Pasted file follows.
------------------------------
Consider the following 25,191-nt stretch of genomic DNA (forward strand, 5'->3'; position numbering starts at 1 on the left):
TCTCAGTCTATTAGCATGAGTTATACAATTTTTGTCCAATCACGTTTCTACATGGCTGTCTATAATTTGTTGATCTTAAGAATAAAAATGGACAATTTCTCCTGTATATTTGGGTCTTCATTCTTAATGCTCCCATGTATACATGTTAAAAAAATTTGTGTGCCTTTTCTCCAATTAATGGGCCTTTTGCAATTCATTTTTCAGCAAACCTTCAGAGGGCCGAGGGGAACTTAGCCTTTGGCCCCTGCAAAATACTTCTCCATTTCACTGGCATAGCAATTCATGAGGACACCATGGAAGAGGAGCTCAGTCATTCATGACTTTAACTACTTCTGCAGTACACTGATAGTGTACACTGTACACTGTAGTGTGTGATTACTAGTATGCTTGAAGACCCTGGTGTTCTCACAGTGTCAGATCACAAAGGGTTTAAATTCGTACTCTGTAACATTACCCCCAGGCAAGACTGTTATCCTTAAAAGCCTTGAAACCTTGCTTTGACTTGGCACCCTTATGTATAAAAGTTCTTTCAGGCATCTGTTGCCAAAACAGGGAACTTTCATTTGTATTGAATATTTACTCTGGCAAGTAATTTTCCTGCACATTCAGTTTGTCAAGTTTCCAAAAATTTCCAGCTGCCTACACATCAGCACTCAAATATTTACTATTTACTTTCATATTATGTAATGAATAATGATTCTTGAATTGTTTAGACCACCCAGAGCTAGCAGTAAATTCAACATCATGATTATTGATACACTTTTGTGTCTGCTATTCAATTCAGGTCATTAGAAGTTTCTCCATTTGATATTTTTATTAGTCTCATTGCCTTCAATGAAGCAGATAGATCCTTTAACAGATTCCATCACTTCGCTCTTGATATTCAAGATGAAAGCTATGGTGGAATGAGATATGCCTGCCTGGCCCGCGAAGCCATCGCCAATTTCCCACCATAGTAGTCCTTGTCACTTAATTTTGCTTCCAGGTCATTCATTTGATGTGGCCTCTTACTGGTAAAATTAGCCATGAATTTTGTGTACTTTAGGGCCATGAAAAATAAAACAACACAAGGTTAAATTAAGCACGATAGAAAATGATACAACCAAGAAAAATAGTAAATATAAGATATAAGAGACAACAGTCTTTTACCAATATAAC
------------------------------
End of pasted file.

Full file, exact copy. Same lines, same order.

Consider the following 25,191-nt stretch of genomic DNA (forward strand, 5'->3'; position numbering starts at 1 on the left):
TCTCAGTCTATTAGCATGAGTTATACAATTTTTGTCCAATCACGTTTCTACATGGCTGTCTATAATTTGTTGATCTTAAGAATAAAAATGGACAATTTCTCCTGTATATTTGGGTCTTCATTCTTAATGCTCCCATGTATACATGTTAAAAAAATTTGTGTGCCTTTTCTCCAATTAATGGGCCTTTTGCAATTCATTTTTCAGCAAACCTTCAGAGGGCCGAGGGGAACTTAGCCTTTGGCCCCTGCAAAATACTTCTCCATTTCACTGGCATAGCAATTCATGAGGACACCATGGAAGAGGAGCTCAGTCATTCATGACTTTAACTACTTCTGCAGTACACTGATAGTGTACACTGTACACTGTAGTGTGTGATTACTAGTATGCTTGAAGACCCTGGTGTTCTCACAGTGTCAGATCACAAAGGGTTTAAATTCGTACTCTGTAACATTACCCCCAGGCAAGACTGTTATCCTTAAAAGCCTTGAAACCTTGCTTTGACTTGGCACCCTTATGTATAAAAGTTCTTTCAGGCATCTGTTGCCAAAACAGGGAACTTTCATTTGTATTGAATATTTACTCTGGCAAGTAATTTTCCTGCACATTCAGTTTGTCAAGTTTCCAAAAATTTCCAGCTGCCTACACATCAGCACTCAAATATTTACTATTTACTTTCATATTATGTAATGAATAATGATTCTTGAATTGTTTAGACCACCCAGAGCTAGCAGTAAATTCAACATCATGATTATTGATACACTTTTGTGTCTGCTATTCAATTCAGGTCATTAGAAGTTTCTCCATTTGATATTTTTATTAGTCTCATTGCCTTCAATGAAGCAGATAGATCCTTTAACAGATTCCATCACTTCGCTCTTGATATTCAAGATGAAAGCTATGGTGGAATGAGATATGCCTGCCTGGCCCGCGAAGCCATCGCCAATTTCCCACCATAGTAGTCCTTGTCACTTAATTTTGCTTCCAGGTCATTCATTTGATGTGGCCTCTTACTGGTAAAATTAGCCATGAATTTTGTGTACTTTAGGGCCATGAAAAATAAAACAACACAAGGTTAAATTAAGCACGATAGAAAATGATACAACCAAGAAAAATAGTAAATATAAGATATAAGAGACAACAGTCTTTTACCAATATAAC